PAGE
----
So what does strong sustainability mean for me in my role at OP – I think my best course of action will be in awareness raising and rallying for positive action. This can be directed at both staff and students. I will shortly be circulating a petition against assest and I am thinking about sharing resources – land, equipment, gardens etc and taking the ‘Living Campus’ off campus and into the suberbs. (I have done this on an individual level already, but I should extend it to the community level).


3 responses to “Strong sustainability and what this means for us as educators.

  1. Sustainable Development is the means by which society maintains a harmonious relationship with nature and fosters a value system which ensures living within the carrying capacity of all ecosystems.

  2. helenlindsay

    Hi Jane,
    You are so right, it is easy to be “all talk and no action” and I very much agree with you that we cannot protect the environment until we address the social, cultural and political aspects since these are at the core. Sometimes ( more often than I like) I do dispair and really wonder if it is possible to change the prevailing human value system to one which is not materialistic, and I do wonder if the species which is the most ferocious of all predators can save itself. Maybe evolution has taken us too far and we are destined to become extinct once we have consumed the resources we have at our disposal. If you look at other animal species including bacteria, when a population grows exponentially and consumes all the available food (resources) the population crashes and may or may not recover. I suspect this will be our fate, though under natural conditions species live in equilibrium – what is natural? Are Human’s still part of nature?
    As for me I am trying to let my life speak my words by doing things like growing my own food, re-cycling, bi-cycling, supporting the Green Party… but mostly I am doing what everybody else is doing and it isn’t enough.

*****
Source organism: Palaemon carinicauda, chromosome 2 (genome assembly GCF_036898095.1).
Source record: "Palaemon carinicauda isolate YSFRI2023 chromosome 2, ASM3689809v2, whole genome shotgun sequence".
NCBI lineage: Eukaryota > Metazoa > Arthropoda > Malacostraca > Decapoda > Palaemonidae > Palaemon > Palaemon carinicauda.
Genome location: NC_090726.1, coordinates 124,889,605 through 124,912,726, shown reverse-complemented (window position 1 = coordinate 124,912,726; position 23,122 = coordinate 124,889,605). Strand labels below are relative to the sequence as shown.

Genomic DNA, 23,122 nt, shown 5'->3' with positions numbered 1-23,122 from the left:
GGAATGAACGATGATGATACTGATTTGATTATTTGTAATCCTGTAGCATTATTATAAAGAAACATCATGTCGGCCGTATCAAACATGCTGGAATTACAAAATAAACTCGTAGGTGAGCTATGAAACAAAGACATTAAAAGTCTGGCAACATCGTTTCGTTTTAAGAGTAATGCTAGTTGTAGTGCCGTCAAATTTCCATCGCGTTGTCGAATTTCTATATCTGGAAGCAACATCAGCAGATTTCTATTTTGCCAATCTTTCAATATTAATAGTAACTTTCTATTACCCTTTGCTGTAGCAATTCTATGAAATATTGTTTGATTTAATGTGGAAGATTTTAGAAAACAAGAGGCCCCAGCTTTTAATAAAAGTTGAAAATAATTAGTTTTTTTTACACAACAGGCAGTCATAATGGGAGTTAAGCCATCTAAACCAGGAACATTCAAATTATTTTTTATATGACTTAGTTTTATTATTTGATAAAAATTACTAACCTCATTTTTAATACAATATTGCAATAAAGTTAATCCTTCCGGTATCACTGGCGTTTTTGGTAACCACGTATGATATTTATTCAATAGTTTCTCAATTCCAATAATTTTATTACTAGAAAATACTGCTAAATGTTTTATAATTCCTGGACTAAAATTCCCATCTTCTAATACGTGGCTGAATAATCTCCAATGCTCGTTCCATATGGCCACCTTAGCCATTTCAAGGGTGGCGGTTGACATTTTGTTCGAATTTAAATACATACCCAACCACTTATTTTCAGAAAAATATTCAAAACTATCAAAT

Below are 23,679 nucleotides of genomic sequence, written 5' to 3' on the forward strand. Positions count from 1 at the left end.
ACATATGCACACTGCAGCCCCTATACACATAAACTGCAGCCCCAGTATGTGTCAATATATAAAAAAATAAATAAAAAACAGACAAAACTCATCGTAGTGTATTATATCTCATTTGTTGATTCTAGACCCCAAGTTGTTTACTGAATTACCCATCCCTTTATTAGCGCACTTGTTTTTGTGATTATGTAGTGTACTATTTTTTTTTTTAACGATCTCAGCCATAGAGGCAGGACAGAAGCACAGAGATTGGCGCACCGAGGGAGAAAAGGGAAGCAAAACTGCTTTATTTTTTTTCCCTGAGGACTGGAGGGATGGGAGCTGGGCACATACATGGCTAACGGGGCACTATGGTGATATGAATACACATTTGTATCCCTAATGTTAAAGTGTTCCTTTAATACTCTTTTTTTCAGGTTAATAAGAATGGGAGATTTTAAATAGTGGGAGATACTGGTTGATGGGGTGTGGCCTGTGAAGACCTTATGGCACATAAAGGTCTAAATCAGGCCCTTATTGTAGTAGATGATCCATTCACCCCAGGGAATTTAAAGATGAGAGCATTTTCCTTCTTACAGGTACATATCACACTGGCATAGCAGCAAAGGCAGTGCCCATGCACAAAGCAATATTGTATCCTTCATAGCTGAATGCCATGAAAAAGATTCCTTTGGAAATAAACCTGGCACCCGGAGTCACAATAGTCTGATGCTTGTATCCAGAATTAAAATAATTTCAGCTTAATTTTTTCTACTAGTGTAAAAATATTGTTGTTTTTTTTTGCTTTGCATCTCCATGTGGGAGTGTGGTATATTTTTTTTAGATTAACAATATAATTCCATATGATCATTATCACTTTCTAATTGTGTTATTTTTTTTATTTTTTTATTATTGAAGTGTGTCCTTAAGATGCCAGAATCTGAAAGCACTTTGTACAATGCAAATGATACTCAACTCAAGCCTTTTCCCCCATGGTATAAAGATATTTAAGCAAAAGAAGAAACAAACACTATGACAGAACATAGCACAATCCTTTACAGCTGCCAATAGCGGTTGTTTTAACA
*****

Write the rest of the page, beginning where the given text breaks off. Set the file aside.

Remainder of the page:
My ideas about sharing resources are along the lines of the transition town movement and the Transition Valley community is an excellent local example. For example, I have recently gone into bee keeping and have gone into partnership in the ownership of a honey extractor and other equipment. I am willing to share this with anyone else who has bees and would welcome anyone new to bees to come and learn. Now that the varroa mite is in Otago it is even more important that we have hives in ouir backyards as all the wild bee hives will die out.

  3. Hi Helen
    Interesting to read your posts – you have strong passion and analysis! I (think I) agree that sustainability is fundamentally about the environment, but I don’t think we can address that without considering the social, cultural and political aspects. And that’s the challenge, I reckon. You can get people all fired up about recycling, or planting trees, or acting against lignite mines, but how do we make changes in the way we live our lives to reflect those beliefs? It’s easy to say the ‘right’ thing but much harder to live it. Quakers have a saying ‘Let your life speak’ which is pretty much the same as saying our words and actions must be congruent to be authentic. Stephanie Dowrick says ” Your behaviour is the only true measure of your values. Everything else is wishful thinking.”

    I’m keen to hear more about your ideas for sharing resources and taking the living campus concept into our commmunities.